Back in January, I described the bifurcation of the home PC market – into a dirt-cheap low end and a fashion-driven high end – and the challenge it posed to Dell. Back then, the challenge was theoretical. Now, it’s real.
The company’s announcement of a major sales and revenue shortfall yesterday underscores the problems it’s having, particularly in the consumer market. Dell’s been extremely successful for many years in riding the IT commoditization wave – streamlining its operation to make money at a price point that’s unprofitable for competitors – but now it’s finding that sometimes cheap can be too cheap. Unlike in the business market, where Dell has been able to offer attractive value-added services to keep box prices off the floor, a large number of home buyers are just grabbing the cheapest machine available. With competitors, including a resurgent HP, now willing to battle Dell for market share, particularly in the expanding laptop market, Dell’s in a squeeze. It’s lost its margin on home PC sales. Although the consumer market represents a relatively small portion of the company’s overall revenues, it’s big enough to wreak havoc with Dell’s results, a fact that’s led investors to flee the once bullet-proof stock.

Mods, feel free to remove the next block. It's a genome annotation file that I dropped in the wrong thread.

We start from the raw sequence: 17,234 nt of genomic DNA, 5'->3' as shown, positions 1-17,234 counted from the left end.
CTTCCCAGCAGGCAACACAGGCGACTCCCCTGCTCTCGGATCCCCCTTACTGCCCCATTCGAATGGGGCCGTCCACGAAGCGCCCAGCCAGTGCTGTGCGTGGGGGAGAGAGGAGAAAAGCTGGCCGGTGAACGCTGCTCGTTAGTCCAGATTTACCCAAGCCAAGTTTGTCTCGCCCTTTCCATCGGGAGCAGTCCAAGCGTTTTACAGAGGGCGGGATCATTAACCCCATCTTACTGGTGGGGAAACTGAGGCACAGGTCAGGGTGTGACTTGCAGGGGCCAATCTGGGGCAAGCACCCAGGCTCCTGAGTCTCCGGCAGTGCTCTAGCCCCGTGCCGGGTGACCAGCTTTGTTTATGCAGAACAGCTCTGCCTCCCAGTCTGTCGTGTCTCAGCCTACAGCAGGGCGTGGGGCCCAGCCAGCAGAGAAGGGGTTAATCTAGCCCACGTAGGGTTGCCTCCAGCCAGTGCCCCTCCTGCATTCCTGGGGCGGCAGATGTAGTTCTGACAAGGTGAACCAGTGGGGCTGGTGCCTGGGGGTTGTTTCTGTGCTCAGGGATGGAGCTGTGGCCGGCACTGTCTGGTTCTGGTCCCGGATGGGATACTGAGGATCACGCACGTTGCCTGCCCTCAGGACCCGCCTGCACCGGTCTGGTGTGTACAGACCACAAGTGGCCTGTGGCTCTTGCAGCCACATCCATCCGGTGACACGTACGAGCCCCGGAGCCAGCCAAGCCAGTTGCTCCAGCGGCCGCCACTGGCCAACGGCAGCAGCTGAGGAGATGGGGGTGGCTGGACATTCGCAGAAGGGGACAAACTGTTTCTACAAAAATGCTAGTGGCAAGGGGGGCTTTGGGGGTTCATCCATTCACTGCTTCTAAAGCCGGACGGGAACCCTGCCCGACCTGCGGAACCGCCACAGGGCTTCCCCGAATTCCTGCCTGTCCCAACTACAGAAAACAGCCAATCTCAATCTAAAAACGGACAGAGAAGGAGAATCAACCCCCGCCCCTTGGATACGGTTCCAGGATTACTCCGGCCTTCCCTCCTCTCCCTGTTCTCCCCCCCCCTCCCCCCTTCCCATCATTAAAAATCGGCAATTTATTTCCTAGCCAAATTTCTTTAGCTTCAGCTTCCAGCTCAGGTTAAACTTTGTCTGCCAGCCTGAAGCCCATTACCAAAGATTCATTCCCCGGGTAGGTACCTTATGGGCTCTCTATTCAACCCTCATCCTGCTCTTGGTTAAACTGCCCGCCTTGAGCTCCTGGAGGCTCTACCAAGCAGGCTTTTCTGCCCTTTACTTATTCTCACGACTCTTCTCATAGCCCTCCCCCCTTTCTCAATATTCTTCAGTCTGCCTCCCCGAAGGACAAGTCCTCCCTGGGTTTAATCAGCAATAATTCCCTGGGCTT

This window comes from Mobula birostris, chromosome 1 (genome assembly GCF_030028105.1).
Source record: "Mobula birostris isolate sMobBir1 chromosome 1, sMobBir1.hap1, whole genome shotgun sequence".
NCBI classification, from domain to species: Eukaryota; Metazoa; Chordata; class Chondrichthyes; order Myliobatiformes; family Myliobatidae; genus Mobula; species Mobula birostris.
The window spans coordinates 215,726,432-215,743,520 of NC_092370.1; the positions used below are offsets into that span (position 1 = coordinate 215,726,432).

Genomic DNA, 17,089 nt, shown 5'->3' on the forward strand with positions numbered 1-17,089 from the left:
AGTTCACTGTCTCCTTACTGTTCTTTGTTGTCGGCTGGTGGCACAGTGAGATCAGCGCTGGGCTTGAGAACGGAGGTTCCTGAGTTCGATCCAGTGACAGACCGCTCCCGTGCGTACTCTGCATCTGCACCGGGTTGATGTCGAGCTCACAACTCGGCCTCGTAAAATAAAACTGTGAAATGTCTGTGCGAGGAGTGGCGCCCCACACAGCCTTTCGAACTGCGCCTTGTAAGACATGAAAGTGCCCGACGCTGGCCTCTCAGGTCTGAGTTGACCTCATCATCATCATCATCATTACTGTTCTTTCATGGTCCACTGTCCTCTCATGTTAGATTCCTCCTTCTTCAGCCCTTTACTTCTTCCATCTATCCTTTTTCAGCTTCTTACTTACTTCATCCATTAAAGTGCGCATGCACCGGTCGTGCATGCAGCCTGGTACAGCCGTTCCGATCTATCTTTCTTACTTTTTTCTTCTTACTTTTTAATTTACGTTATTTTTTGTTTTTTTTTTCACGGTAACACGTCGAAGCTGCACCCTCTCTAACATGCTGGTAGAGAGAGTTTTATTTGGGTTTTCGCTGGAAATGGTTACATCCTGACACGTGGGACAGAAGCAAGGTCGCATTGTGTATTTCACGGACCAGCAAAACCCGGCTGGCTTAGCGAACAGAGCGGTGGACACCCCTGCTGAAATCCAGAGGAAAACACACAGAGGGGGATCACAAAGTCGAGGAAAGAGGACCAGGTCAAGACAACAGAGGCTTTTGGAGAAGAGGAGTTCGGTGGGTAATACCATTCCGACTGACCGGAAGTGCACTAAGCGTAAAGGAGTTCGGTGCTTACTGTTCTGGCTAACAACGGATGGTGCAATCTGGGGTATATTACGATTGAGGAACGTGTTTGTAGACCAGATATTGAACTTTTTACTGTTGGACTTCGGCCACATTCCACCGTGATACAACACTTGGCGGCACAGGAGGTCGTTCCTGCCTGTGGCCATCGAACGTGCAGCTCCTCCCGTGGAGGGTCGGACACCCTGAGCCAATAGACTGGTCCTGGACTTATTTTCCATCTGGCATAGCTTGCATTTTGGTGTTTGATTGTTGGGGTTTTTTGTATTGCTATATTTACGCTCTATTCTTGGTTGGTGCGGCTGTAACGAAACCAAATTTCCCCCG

Dell’s response? To shift away from its traditional, scale-driven commodity strategy and try to boost profits by selling high-end machines to the well-heeled. Because the new positioning goes against the grain of its low-cost, anti-innovation heritage, the shift will be a tough one to carry out. Dell will have to compete more on the terms of high-style companies like Alienware and Apple, rivals it hasn’t had to worry about much in the past. It’s leaping, in other words, into a new world.
Michael Dell is from Mars, Steve Jobs is from Venus. Planetary convergence is rare, in business as in the heavens.